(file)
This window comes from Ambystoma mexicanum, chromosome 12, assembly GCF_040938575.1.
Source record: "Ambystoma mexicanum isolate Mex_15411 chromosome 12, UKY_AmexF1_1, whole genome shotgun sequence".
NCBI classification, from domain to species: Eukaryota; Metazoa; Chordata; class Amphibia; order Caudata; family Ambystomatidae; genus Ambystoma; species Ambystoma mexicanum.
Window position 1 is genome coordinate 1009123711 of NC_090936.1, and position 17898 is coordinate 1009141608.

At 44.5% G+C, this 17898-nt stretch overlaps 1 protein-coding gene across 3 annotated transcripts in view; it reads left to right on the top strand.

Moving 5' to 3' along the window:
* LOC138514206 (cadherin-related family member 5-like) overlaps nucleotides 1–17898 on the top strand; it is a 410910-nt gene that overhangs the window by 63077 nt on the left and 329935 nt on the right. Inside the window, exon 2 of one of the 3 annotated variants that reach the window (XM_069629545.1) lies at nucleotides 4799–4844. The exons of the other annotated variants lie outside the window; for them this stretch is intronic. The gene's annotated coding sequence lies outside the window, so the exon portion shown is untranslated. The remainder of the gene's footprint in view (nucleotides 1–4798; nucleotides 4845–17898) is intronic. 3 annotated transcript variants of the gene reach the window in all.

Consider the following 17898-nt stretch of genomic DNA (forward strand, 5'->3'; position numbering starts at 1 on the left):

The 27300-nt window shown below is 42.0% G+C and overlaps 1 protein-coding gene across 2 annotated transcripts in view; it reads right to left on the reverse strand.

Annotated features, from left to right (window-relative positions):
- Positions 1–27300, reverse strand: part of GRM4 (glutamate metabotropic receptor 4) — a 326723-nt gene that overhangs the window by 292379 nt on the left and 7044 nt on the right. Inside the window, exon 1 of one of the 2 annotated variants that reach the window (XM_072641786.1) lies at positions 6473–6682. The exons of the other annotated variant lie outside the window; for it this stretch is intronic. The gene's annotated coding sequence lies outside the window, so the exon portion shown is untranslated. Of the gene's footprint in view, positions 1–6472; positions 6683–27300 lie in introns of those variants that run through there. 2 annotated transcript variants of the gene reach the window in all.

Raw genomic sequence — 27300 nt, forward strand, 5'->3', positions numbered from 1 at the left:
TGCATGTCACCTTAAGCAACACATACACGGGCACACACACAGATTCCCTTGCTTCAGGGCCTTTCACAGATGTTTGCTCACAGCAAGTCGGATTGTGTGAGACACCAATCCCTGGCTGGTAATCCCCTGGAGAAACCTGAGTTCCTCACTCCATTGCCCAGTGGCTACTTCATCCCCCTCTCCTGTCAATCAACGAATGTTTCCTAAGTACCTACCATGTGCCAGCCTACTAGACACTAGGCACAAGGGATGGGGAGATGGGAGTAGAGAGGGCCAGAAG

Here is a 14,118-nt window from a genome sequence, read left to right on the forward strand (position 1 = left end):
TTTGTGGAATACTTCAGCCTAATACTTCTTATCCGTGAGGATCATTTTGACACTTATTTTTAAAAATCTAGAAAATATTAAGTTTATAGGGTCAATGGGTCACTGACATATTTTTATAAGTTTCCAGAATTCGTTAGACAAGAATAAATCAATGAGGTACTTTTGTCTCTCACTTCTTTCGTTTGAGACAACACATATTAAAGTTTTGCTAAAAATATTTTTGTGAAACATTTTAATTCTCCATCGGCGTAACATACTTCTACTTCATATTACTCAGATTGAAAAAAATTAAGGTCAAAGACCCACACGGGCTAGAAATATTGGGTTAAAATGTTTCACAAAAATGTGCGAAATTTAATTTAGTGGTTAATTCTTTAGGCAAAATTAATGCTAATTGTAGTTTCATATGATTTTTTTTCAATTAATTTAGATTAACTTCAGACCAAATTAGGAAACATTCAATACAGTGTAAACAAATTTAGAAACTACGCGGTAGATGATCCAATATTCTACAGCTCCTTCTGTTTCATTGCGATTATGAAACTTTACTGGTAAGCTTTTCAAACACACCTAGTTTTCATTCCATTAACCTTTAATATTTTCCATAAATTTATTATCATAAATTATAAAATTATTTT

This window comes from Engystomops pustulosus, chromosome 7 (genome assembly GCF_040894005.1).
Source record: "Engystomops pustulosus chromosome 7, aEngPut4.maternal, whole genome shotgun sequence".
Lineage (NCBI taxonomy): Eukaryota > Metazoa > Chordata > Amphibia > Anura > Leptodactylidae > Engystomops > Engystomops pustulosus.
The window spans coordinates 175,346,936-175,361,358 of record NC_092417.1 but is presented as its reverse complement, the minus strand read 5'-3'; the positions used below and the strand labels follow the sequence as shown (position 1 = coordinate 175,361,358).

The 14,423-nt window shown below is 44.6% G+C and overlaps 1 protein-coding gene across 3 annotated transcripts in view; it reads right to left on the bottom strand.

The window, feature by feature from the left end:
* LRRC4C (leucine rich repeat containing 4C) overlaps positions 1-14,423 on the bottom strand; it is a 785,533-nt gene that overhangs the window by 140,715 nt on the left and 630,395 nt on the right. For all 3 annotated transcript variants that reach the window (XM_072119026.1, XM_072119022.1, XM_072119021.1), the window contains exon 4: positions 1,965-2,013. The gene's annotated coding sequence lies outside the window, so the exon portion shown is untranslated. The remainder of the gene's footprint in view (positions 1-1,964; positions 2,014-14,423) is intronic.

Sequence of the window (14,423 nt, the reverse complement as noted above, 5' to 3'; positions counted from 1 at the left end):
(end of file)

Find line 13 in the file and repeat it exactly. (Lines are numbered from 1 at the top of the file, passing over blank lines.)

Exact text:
TGCATGTCACCTTAAGCAACACATACACGGGCACACACACAGATTCCCTTGCTTCAGGGCCTTTCACAGATGTTTGCTCACAGCAAGTCGGATTGTGTGAGACACCAATCCCTGGCTGGTAATCCCCTGGAGAAACCTGAGTTCCTCACTCCATTGCCCAGTGGCTACTTCATCCCCCTCTCCTGTCAATCAACGAATGTTTCCTAAGTACCTACCATGTGCCAGCCTACTAGACACTAGGCACAAGGGATGGGGAGATGGGAGTAGAGAGGGCCAGAAG